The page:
by Peter Marx

Solar boost

Power upstart snaps SA deal

Minister of Energy, Dipuo Peters, congratulates Pashcal Phelan, CEO of Solar Capital

Cape Town-based renewable energy company Solar Capital won a R13 billion deal to supply the South African energy grid with electricity generated from a 75 megawatt photovoltaic solar farm being developed in the Northern Cape.

The deal was signed this week with the Department of Energy and Eskom and is the largest solar bid allocation in Round One of the department’s renewable energy independent power producer procurement programme.

Solar Capital's founder and CEO, Paschal Phelan, started the company four years ago. His Phelan Holdings says proven technology will be used and one million panels installed at this farm located in De Aar.

This project will employ upwards of 250 jobs between De Aar and Cape Town for manufacturing and installation. Phelan has already invested heavily in De Aar with the purchase of a large factory on 6 ha as well as the local 50-bedroom hotel, which is undergoing a major refurbishment and will be rebranded as De Aar Royale Hotel.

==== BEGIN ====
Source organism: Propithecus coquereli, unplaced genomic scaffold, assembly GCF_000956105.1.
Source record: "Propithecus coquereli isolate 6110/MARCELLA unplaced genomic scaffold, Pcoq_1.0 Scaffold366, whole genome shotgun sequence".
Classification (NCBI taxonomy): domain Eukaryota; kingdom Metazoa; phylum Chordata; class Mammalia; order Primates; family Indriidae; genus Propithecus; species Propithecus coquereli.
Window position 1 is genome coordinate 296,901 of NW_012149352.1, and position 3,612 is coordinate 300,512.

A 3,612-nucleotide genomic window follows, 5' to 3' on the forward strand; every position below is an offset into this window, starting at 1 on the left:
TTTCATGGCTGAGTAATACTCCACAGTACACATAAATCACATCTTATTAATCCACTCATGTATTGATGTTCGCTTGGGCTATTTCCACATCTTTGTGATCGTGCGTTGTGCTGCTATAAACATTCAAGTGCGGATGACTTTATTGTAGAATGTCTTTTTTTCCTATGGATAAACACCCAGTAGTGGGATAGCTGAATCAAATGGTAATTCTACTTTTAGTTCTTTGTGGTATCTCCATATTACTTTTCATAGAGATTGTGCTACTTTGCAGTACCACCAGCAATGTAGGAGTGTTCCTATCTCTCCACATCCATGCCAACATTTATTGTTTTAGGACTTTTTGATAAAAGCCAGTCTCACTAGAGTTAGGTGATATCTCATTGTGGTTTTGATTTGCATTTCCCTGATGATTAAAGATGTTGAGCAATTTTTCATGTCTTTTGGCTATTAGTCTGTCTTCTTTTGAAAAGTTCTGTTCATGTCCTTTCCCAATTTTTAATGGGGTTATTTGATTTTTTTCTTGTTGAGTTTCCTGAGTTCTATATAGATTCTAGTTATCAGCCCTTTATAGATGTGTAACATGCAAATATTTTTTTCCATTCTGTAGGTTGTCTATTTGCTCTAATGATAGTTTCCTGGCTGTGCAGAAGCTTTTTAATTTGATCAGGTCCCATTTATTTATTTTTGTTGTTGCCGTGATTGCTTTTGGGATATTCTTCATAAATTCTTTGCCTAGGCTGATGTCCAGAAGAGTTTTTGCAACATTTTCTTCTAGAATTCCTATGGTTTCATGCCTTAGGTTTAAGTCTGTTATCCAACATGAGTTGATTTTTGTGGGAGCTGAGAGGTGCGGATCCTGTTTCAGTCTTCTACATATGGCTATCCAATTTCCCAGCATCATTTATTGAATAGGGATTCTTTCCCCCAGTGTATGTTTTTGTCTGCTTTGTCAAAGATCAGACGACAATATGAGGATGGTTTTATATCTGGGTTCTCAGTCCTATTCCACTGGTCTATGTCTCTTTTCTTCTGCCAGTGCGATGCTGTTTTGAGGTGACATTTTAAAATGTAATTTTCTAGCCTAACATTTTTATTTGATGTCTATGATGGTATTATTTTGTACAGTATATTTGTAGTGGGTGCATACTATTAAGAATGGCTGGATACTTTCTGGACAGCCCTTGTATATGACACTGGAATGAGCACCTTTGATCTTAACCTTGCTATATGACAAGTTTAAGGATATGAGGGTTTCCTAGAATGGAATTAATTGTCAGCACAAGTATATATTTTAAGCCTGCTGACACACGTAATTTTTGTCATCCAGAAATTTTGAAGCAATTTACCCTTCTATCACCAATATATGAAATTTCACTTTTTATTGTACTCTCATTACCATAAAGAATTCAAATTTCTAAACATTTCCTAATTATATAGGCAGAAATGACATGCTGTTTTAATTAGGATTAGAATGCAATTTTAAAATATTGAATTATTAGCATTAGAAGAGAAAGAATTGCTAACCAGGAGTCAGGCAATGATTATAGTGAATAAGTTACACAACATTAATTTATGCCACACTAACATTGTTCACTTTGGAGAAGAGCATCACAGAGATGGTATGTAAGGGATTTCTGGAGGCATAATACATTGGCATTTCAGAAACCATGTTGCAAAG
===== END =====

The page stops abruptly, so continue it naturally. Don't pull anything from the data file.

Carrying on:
“The panels will convert solar rays directly into electricity that will then be fed into the national grid. The panels have no moving parts, no emissions and are easy and quick to install,” he enthuses.

Phelan congratulated Ms Dipuo Peters, Minister of Energy, for such an inspired renewable energy programme, which is fast becoming the blueprint internationally for the most viable and cost effective way forward for renewable energy development.

According to Phelan, who now lives in Cape Town for the past 12 years, Solar Capital plans to invest in the development of up to 25 solar farms on 50 000ha of land that it has acquired in the Northern and Western Cape.

He adds: “The bigger the scale, the cheaper you can produce electricity. That is what makes this model flourish. We’re also looking at investing in shale gas in SA to give us 24 hour power availability.”

Phelan says that at present South Africa produces about 35 000 megawatts of electricity per year, but it is forecast that the country will require 85 000 megawatts by 2030.

Solar Capital is set to sign another successful deal for R10 billion in March next year.

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